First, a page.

Staff Picks

Don't forget to check out our staff picks for kids!

January 7, 2013

Everything Changes

Everything Changes
by Tropper, Jonathan

This title was recommended to me by someone in our monthly Book Discussion Group. Having not read the author, I ordered the cd version and was hooked. (It's also available as a downloadable e-book or downloadable audiobook, but our last paper copy has vanished. Everything changes.) This is the story of man who seemed to have it all, a lucrative career, a fiancé who is both smart and beautiful, and a rich best friend who lets him live rent-free free in his Manhattan apartment until he is confronted with his own mortality. Re-evaluating his life while he waits for the results of his biopsy, Zack realizes that he doesn’t want to take the fall for his customer’s mistake and that he is actually in love, not with his fiancé, but with the widow of his best friend who died two years earlier in a car accident on their way home from a road trip to Atlantic City. If that is not enough to contend with, Zack’s wayward father, who abandoned the family twenty years early, comes back to town and worms his way back into the family, failing to inform them of the real reason he came back to town.

— Recommended by Peggy Wehr, Fountain Square Library


December 31, 2012

Mop Men: Inside the World of Crime Scene Cleaners

Mop Men: Inside the World of Crime Scene Cleaners
by Emmins, Alan
364.152 EMM

After the CSI people have dusted for fingerprints and sprayed for blood and the detectives have detected, Neal Smither is the man who comes in to clean up the mess when people decide to pull the trigger on life. This book is, by turns, gruesome and graphic, obscenity-laced and irreverent; but it is also laugh-out-loud funny in parts. Emmins is a rank amateur when it comes to death: “Fear and murder have no bearing on my reality. I come from Copenhagen, where for the most part we ride our bicycles from café to café and drink overpriced lattes.” To get the story, Emmins shadows Neal for a month. Emmins finds himself immediately put to work—and totally grossed out—as he scrubs at blood, flees maggots, and learns to clean up after himself when his stomach recoils at the sight of death gone awry. Emmins starts on his journey being appalled at Neal’s cavalier attitude; a few short weeks later he is appalled to find echoes of Neal in his own thinking. But perhaps most amazing of all is how Emmins can take such a grim topic and turn it into an entertaining read.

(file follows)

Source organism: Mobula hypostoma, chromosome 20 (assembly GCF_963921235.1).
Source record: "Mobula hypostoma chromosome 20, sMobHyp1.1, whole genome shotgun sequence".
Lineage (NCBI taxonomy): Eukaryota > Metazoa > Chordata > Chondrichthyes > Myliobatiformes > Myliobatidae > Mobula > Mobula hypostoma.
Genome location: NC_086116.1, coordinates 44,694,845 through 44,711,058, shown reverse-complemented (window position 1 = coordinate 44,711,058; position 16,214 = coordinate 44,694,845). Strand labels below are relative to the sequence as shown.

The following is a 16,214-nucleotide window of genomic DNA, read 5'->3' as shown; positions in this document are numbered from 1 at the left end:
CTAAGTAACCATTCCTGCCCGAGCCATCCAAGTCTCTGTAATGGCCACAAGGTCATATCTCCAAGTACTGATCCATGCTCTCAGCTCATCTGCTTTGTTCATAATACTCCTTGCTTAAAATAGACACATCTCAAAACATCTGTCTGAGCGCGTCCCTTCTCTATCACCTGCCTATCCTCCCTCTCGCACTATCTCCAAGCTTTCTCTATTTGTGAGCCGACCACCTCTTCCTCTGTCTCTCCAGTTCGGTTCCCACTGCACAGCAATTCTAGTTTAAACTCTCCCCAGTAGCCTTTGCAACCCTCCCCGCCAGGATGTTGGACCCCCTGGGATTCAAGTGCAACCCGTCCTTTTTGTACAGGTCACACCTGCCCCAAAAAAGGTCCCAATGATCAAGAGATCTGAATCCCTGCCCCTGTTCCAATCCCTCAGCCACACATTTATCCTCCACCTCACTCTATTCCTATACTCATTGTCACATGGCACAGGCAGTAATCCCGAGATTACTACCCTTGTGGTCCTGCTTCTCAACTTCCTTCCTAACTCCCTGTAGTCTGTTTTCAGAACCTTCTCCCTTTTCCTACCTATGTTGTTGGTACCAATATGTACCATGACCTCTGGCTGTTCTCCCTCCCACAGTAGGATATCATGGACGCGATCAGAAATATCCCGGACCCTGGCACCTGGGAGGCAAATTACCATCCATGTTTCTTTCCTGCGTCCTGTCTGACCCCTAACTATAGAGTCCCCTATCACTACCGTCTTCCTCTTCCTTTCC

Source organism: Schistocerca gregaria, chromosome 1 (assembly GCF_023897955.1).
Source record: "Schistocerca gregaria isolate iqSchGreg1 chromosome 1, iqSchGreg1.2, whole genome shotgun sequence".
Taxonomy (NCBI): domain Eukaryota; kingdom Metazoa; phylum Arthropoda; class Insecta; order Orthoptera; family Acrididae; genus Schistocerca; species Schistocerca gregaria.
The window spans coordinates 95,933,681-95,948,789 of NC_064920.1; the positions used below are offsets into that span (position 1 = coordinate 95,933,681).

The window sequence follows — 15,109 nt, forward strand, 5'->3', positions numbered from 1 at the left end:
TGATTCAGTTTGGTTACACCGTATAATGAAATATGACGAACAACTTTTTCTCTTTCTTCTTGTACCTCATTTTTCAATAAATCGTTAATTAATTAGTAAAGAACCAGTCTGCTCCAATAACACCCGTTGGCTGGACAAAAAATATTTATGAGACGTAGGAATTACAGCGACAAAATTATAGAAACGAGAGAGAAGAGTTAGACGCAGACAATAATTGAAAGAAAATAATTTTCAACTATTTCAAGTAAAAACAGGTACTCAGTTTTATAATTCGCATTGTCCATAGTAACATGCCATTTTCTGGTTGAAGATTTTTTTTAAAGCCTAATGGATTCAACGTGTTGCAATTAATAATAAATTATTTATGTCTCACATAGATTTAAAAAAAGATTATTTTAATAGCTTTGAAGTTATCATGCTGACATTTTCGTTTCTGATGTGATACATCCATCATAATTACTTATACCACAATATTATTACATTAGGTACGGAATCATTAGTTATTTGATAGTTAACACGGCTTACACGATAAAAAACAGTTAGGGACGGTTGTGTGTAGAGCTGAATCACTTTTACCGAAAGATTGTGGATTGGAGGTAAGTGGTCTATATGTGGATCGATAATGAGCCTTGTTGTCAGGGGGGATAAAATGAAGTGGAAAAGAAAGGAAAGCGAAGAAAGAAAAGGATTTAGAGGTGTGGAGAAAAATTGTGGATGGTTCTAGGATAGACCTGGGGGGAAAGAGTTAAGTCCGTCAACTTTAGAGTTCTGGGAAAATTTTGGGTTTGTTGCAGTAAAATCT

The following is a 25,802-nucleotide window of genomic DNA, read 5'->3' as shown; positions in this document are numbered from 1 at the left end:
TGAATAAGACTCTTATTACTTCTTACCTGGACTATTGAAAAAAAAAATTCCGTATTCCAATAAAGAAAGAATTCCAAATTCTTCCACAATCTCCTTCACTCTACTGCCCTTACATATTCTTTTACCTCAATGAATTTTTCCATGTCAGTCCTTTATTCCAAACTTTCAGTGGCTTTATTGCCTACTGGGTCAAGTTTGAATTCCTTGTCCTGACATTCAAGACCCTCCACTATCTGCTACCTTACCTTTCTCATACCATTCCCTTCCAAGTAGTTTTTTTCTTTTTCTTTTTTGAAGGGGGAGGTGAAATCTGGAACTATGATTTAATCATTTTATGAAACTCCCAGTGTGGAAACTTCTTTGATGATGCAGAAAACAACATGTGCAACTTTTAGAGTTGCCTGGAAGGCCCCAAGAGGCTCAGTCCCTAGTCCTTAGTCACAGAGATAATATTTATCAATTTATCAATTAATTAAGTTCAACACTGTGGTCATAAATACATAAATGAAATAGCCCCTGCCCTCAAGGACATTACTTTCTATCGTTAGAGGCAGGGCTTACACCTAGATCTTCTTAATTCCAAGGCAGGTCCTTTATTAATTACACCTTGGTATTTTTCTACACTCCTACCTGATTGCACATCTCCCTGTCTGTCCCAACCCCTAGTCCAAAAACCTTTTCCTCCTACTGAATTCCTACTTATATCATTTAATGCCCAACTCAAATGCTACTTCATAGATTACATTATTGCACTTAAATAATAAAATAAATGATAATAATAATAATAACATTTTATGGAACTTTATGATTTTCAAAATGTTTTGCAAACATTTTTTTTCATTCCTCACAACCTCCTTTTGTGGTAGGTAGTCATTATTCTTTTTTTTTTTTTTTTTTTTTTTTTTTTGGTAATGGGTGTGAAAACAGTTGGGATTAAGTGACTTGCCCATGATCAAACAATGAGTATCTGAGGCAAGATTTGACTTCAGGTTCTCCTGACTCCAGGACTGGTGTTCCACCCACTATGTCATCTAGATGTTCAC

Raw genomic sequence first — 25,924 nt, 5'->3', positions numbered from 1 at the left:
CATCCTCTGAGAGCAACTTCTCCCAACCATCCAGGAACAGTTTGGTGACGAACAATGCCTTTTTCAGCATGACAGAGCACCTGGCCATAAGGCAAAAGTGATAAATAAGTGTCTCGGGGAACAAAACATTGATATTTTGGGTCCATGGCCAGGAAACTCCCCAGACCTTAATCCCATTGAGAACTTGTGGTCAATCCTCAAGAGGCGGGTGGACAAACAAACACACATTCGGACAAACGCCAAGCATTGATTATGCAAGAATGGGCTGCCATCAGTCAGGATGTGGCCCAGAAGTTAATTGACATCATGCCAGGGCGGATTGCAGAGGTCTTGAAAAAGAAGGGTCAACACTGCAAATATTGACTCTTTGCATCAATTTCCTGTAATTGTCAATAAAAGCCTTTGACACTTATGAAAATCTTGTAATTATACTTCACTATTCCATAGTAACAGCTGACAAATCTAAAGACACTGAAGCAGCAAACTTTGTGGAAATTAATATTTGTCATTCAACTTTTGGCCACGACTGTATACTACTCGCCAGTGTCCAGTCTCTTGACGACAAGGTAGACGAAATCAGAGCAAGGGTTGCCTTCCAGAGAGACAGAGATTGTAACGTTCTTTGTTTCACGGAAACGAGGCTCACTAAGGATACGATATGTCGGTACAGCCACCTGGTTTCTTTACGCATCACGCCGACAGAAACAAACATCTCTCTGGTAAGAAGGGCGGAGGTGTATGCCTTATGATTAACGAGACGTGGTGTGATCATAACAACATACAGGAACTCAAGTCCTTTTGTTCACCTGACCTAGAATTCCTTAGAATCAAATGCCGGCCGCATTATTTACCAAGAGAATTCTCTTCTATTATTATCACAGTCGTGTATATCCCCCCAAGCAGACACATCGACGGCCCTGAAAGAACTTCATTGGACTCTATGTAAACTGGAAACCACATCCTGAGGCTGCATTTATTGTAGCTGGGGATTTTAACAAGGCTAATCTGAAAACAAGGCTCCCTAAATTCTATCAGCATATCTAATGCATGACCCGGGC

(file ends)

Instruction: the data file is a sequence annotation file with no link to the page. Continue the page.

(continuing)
— Recommended by Cheryl Holtsclaw, West Indianapolis Library


December 24, 2012

The Spellman Files

The Spellman Files
by Lutz, Lisa

Izzy listened for the footsteps; she knew she was being followed. She made her way to her car; once she was out of the parking garage she spotted her tail. Izzy ran red lights, drove wildly and still couldn’t shake her tail. She decided it was time to bring the chase to a close and confront her stalker. Izzy came to a stop, her tail pulled in behind her, and Izzy stormed to the car saying “mother this has got to stop!” The Spellman’s are a family of detectives who don’t believe in asking family members direct questions. They spy on and follow each other, yes of course. Izzy spent the first 20 years of her life as a juvenile delinquent in rebellion against her old brother’s perfection. The story revolves around ex-boyfriend number 9 “the dentist”; the Snow case, a 15 year old missing persons case; and the disappearance of her little sister Rae.

— Recommended by Debbie Overshiner, Eagle Library


December 17, 2012

Truth and Beauty: A Friendship

Truth and Beauty: A Friendship
by Patchett, Ann
362.196994716 PAT

This warts-and-all biography of a decades-long friendship of two writers recounts the sustaining power of friendship, the complications of talent and competition, and the contrast of the spurts-of-brilliance versus consistent disciplined approach (which Patchett describes as the grasshopper or ant approach). She also explores the importance and fragility of self-esteem. Patchett, best known for her fiction such as Bel Canto, writes searingly in this non-fiction work about the frustrations suffered by her brilliant and charismatic poet friend Lucy Grealy, who survived cancer, pain, and 38 surgeries, was a major talent, charming person, and gifted teacher, but who was consumed by insecurities. For Grealy, sex was a tool that expressed hope for but didn’t lead to lasting love. Her need to be loved by a man and swirling other doubts trigger a spiral of depression and drug and alcohol use. The book won the American Library Association’s Alex Award.

— Recommended by Diane Palguta, College Avenue Library


December 10, 2012

Ready Player One

Ready Player One
by Cline, Ernest

This is a story set in the near future of 2044. For a future in which resources are scarce and the outlook for many bleak, the biggest escape for most is a multiplayer online simulation game known as OASIS, a place where a lot of daily life is lived. When the creator of OASIS, James Halliday, dies suddenly, he leaves behind a video will. Having no living heirs, he states that whoever can collect three keys hidden in the game, with clues dealing largely with 1980’s pop culture, will receive his vast fortune and controlling stake in his company. Within this world we find Wade, a teenage “gunter,” players that devote large amounts of time to looking for clues to help find the keys, as he goes about finding them himself. Mixing science fiction, adventure, and tons of 80’s nostalgia, it is an entertaining story for adults and teens. This book is also available in electronic and audio book formats.

— Recommended by Darren Stewart, Pike Library